Elder's rights under this section of the statute were violated if he was denied re-instatement or re-employment when other attorneys, classified in a lower subgroup than B-1, who had been released with him, were re-employed. He alleges that this happened. He pleads that soon after the reduction in force said to have been due to lack of funds, certain attorneys of the same grade as his, but who were in a lower classification under the regulations for retention, were reinstated or re-employed as attorneys in the office of the Solicitor for the Department of Agriculture, but that he was denied re-employment. The complaint gives the names of six attorneys of the lower retention subgroup B-2 so re-employed in preference to the appellant.5

These allegations, which charge wrongful discrimination against Elder in the reinstatement of non-veterans in October, 1947, were not denied by the Secretary and nothing in the affidavits which he filed tends to contradict them. There was, therefore, no genuine issue concerning the material fact that Elder's right to preference in re-employment had thereby been denied him. So, on the record presented to him, the trial judge erred in granting summary judgment to the Secretary of Agriculture; to the contrary, the appellant was entitled to summary judgment in the state of the pleadings.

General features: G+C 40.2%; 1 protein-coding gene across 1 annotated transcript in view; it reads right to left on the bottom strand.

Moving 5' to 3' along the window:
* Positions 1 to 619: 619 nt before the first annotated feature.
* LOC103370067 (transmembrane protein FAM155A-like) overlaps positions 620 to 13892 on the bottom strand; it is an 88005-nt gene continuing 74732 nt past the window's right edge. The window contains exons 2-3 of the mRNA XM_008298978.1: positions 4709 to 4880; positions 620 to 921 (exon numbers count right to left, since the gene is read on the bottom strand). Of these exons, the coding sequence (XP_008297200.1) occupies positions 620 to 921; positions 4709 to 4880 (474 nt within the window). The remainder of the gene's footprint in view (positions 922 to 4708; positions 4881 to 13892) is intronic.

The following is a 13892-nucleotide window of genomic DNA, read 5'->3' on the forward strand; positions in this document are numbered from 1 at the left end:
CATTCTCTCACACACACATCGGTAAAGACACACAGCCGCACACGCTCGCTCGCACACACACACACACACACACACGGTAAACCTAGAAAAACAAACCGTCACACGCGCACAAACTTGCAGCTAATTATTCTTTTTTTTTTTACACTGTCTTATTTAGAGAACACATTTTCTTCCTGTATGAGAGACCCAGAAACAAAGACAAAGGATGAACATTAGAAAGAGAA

We note, however, that appellee's motion for summary judgment apparently was based on his mistaken idea that the only question in the case was whether Elder's discharge was lawful. The appellee seems to have overlooked the appellant's charge of discriminatory re-employment, for he did not deny the charge nor treat with it in the affidavits which he filed. The trial judge also failed to consider the undenied allegations concerning discrimination in re-employment, else he would not have awarded summary judgment to the appellee. It is possible that, upon remand, the Secretary may be able to raise an issue of fact concerning the alleged discrimination against Elder in the re-employment of attorneys. Fountain v. Filson, 1949, 336 U.S. 681, 69 S. Ct. 754, seems to indicate that he should be given an opportunity to do so. The judgments are reversed and the cases will be remanded. If the record remains as it is, the District Court should enter summary judgments to the effect that on October 27, 1947, both appellants were wrongfully denied reinstatement. But if the Secretary of Agriculture denies the allegations of discrimination against the appellants in re-employment, the District Court will, of course, proceed to determine the issue of fact thereby created.

Reversed and remanded.